When using the Internet, however, writers of historical fiction need to be aware that there will be gaps in the research. Internet articles are often on the short side and they may lack the thorough details you’d find in books and journals. And since anyone can put anything on the World Wide Web (hence the fact you’re subjected to reading this now), you need to be sure the information you’re using comes from a reliable source. Wiki is a cute name, but the mistakes in some of the information contained on some wiki sites aren’t so cute. I like to check and double check my information across several different sites. Hey, they can’t all have the same wrong information, can they? I’ve certainly found a lot of accurate information on the web, and there’s no reason to assume all sites are fraudulent, especially not when the information is from a university or a well-respected researcher. Just be aware of where the information is coming from.

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Meredith Allard is the executive editor of The Copperfield Review. Visit her online at www.meredithallard.com.

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Writing Historical Fiction Part 3

Read all about it. 

Track down as many primary sources as you can—sources written or created during the time period you’re studying: journals, diaries, autobiographies, news film footage, interviews, photographs, speeches, books (both fiction and nonfiction), research data, even art. I still remember the afternoon I spent at my local university library looking up old newspaper clippings from the early 20th century when I was researching Victory Garden. It was fascinating to see what had been written between the years 1917-1922, the days when the women’s suffrage movement, World War I, and then Prohibition were happening. I was also fascinated to see how propaganda was used then, which wasn’t so different from the way it was used during World War II. Here’s a funny thing you learn when you’re researching history: the more things change, the more they stay the same. I even enjoyed reading advertisements from the period because it gave me a sense of the culture then. On the surface everything appears so naïve and innocent in the early 20th century, the Coca-Cola ads, the blemish cream ads, the shaving cream ads, especially when compared to today’s commercials, but looks can be deceiving. Reading primary sources gives you a finger on the pulse of the times. What were people thinking and feeling then? As writers of historical fiction, it’s our job to find out so we can share it with our readers. These days, you don’t even have to go to the library because you can find a lot of primary sources online. Whether you find the information online or in the library, this type of knowledge about the culture of the era will add a lot of depth to your historical story.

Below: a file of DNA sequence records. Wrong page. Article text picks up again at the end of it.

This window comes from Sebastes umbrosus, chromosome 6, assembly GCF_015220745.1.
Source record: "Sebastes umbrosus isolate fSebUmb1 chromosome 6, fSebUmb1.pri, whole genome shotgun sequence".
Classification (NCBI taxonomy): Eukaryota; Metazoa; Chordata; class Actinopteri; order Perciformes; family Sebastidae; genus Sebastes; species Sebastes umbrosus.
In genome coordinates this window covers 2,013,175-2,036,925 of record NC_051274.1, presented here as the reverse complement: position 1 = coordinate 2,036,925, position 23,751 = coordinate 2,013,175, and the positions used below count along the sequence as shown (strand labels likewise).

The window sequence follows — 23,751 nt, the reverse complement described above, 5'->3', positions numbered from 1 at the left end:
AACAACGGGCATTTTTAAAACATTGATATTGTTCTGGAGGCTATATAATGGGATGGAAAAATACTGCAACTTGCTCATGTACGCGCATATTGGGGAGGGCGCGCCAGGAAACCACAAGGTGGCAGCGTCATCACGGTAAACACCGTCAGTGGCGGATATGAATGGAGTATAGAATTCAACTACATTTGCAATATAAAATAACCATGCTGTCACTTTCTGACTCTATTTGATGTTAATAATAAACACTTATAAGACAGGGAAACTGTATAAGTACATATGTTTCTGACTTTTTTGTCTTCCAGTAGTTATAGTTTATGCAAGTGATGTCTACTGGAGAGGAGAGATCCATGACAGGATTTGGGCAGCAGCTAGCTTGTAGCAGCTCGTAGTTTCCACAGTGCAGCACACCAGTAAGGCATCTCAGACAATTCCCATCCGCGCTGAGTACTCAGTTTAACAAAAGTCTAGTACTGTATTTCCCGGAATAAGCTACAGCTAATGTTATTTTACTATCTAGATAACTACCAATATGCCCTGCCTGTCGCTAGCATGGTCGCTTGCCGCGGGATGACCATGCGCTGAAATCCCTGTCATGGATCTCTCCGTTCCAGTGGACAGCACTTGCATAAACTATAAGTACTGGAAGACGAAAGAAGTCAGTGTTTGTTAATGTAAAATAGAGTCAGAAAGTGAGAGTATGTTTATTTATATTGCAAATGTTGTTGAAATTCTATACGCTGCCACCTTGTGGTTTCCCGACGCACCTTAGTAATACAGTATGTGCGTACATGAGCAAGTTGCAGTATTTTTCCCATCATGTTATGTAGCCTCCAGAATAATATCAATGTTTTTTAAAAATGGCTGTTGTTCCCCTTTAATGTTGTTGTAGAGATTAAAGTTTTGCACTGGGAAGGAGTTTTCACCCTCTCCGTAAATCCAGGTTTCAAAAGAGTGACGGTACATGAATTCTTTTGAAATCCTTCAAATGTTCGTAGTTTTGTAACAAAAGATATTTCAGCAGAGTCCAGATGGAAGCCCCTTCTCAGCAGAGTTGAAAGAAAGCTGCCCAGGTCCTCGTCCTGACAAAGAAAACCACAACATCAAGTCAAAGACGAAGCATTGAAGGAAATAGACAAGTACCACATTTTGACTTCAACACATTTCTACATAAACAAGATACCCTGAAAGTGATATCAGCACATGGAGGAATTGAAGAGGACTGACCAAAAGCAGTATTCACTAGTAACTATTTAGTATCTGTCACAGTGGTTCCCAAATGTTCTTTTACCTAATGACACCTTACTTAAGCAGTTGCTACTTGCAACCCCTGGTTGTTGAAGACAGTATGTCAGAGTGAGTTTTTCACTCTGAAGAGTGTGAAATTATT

You can also read secondary sources such as books by historians, biographers, and social critics about your time. Read other historical novels set during the time too.  Read it all. Even if most of the information doesn’t end up in your novel (and most of it won’t), it’s knowledge that will act as a backbone for the information you do share in your story. What you know will inform your writing, and the more of an expert you become through your research, the more expertly you will carry your readers into your chosen historical era. As writers of historical fiction, it’s our job to paint the scene of days gone by for our readers to visualize and understand. The more of an understanding we have about the era, the more interesting we can make it for our readers.